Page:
|Publication number||US4556846 A|
|Application number||US 06/467,762|
|Publication date||Dec 3, 1985|
|Filing date||Feb 18, 1983|
|Priority date||Feb 23, 1982|
|Also published as||CA1207837A, CA1207837A1, DE3361815D1, EP0088652A1, EP0088652B1|
|Publication number||06467762, 467762, US 4556846 A, US 4556846A, US-A-4556846, US4556846 A, US4556846A|
|Original Assignee||Intercontrole Societe Anonyme|
|Export Citation||BiBTeX, EndNote, RefMan|
|Patent Citations (7), Referenced by (13), Classifications (7), Legal Events (5)|
|External Links: USPTO, USPTO Assignment, Espacenet|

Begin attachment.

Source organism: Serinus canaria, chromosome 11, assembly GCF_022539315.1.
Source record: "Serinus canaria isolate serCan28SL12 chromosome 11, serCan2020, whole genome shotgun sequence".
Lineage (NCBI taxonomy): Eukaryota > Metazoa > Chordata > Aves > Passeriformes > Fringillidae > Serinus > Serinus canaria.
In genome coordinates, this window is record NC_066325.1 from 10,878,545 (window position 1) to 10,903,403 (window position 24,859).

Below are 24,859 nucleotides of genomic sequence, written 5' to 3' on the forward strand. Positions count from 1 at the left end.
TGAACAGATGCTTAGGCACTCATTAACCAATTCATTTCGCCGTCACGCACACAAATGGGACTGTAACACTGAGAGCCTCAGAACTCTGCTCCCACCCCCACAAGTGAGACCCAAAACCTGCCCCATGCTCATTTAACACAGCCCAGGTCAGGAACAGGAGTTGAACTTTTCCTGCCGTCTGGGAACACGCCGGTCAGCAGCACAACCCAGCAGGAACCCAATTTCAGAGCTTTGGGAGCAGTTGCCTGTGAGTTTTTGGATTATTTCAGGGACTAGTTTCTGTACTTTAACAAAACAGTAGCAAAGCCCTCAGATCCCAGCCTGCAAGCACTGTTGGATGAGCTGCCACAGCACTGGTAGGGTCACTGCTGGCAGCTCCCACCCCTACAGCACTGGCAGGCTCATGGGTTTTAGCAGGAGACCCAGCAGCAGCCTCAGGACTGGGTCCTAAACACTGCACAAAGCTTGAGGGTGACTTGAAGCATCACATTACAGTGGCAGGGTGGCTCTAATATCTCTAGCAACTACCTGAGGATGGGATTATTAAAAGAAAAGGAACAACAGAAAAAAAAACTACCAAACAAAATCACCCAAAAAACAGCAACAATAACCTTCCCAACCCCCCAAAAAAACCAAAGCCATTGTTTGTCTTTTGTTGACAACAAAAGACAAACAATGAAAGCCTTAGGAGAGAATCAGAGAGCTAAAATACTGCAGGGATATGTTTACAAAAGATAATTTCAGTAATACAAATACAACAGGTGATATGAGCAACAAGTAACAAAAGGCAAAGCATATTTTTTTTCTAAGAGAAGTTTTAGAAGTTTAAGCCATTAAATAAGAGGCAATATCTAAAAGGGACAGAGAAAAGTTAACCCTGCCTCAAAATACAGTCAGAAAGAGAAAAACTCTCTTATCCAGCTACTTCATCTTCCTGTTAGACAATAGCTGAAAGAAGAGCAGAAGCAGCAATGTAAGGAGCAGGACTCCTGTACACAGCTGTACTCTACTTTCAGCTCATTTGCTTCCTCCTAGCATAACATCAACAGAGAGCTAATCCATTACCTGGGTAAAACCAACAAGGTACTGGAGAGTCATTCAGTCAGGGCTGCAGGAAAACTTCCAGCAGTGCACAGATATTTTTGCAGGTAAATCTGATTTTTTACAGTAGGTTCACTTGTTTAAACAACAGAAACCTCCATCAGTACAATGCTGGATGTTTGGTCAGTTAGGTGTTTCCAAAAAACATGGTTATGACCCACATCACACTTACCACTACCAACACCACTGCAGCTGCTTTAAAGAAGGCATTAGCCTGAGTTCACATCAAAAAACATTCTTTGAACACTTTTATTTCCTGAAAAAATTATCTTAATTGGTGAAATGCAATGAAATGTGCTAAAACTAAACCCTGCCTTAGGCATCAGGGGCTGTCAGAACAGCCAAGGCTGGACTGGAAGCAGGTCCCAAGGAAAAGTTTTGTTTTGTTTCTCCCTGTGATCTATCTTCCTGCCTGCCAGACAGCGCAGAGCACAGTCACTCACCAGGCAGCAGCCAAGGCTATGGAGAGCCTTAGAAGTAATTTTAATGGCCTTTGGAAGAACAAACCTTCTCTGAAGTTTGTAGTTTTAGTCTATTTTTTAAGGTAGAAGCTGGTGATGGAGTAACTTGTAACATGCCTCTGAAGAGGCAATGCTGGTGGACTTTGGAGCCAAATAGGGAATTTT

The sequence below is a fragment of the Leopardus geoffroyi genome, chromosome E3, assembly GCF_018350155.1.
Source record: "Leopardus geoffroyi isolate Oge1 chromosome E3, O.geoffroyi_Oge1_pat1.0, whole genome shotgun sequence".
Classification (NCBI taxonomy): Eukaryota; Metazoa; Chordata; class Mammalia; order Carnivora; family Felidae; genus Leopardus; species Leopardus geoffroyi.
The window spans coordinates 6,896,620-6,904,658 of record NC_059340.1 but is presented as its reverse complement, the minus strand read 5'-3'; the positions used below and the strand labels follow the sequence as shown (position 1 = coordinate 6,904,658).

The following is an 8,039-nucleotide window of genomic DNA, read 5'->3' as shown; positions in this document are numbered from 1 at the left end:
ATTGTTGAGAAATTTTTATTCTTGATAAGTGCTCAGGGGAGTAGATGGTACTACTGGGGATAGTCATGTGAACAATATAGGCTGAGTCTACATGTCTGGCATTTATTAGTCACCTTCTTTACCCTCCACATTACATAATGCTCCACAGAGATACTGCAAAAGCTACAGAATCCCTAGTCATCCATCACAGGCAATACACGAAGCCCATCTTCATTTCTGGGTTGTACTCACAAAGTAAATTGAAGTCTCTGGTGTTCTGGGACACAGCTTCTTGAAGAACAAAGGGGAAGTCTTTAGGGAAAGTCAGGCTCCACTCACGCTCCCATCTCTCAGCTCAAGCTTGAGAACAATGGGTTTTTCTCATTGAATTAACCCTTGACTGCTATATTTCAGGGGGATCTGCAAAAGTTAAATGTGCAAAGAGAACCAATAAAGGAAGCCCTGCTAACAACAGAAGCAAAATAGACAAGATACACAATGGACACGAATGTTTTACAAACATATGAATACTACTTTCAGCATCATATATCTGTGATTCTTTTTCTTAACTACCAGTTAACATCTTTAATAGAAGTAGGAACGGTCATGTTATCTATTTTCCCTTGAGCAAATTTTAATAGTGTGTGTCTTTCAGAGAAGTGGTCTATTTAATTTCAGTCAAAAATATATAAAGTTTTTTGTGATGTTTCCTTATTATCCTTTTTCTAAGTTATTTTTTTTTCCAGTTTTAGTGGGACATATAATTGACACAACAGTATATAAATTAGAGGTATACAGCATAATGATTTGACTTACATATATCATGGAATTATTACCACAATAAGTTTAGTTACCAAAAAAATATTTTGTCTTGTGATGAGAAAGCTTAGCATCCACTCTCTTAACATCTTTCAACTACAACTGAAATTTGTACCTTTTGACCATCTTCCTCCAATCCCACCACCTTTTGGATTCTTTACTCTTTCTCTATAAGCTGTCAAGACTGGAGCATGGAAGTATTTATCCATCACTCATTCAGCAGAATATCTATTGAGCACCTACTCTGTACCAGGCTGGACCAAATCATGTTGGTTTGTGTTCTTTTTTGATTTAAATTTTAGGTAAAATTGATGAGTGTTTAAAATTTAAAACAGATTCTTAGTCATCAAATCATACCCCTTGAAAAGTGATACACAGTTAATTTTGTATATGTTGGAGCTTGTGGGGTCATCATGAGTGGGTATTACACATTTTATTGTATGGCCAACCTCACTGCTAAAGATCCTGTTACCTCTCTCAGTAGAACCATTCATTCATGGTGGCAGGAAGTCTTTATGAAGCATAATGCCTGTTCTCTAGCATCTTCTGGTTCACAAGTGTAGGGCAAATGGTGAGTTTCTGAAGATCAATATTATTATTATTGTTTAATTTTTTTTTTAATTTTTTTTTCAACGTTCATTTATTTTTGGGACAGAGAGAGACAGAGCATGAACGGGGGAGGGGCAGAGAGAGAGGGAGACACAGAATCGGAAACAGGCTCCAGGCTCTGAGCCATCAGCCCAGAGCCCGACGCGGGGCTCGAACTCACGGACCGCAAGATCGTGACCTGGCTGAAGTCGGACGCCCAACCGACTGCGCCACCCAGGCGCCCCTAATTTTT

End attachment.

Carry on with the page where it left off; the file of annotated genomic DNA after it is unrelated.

The present invention relates to an eddy current testing device with an electronic balancing loop for use in non-destructive testing.
Non-destructive testing by eddy currents involves producing a variable magnetic field with the aid of a primary winding, subjecting a member to be tested to this magnetic field, sampling a measuring voltage at the terminals of a secondary winding positioned in the vicinity of the tested member and analyzing this voltage. The primary and secondary windings may coincide or may form a bridge. Any defects in the member (change of size, variations in the electrical conductivity, variation in the magnetic permeability, cracks, etc) modifies the phase and intensity of the eddy current circulating in the member and correlatively changes the measuring voltage.